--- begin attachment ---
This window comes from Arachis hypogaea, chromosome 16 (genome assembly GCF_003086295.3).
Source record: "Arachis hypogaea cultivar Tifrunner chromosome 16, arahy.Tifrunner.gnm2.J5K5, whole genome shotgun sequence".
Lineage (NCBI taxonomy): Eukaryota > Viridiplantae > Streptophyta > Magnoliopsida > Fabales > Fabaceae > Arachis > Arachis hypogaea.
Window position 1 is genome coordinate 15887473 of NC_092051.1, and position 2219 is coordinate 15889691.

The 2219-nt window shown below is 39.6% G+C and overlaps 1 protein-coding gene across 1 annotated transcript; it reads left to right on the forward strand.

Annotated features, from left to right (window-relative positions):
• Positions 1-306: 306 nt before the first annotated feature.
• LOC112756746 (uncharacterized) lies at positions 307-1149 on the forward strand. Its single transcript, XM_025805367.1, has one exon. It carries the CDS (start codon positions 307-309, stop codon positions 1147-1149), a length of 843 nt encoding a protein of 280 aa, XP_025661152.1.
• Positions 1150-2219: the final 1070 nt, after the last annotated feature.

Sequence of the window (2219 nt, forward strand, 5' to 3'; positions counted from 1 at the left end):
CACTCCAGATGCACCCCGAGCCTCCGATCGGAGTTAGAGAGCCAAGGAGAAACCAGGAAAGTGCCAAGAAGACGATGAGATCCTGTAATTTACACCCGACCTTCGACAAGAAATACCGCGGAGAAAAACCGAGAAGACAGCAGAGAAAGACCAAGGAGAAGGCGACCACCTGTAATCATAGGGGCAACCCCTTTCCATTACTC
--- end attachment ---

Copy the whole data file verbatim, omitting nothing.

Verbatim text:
This window comes from Arachis hypogaea, chromosome 16 (genome assembly GCF_003086295.3).
Source record: "Arachis hypogaea cultivar Tifrunner chromosome 16, arahy.Tifrunner.gnm2.J5K5, whole genome shotgun sequence".
Lineage (NCBI taxonomy): Eukaryota > Viridiplantae > Streptophyta > Magnoliopsida > Fabales > Fabaceae > Arachis > Arachis hypogaea.
Window position 1 is genome coordinate 15887473 of NC_092051.1, and position 2219 is coordinate 15889691.

The 2219-nt window shown below is 39.6% G+C and overlaps 1 protein-coding gene across 1 annotated transcript; it reads left to right on the forward strand.

Annotated features, from left to right (window-relative positions):
• Positions 1-306: 306 nt before the first annotated feature.
• LOC112756746 (uncharacterized) lies at positions 307-1149 on the forward strand. Its single transcript, XM_025805367.1, has one exon. It carries the CDS (start codon positions 307-309, stop codon positions 1147-1149), a length of 843 nt encoding a protein of 280 aa, XP_025661152.1.
• Positions 1150-2219: the final 1070 nt, after the last annotated feature.

Sequence of the window (2219 nt, forward strand, 5' to 3'; positions counted from 1 at the left end):
CACTCCAGATGCACCCCGAGCCTCCGATCGGAGTTAGAGAGCCAAGGAGAAACCAGGAAAGTGCCAAGAAGACGATGAGATCCTGTAATTTACACCCGACCTTCGACAAGAAATACCGCGGAGAAAAACCGAGAAGACAGCAGAGAAAGACCAAGGAGAAGGCGACCACCTGTAATCATAGGGGCAACCCCTTTCCATTACTC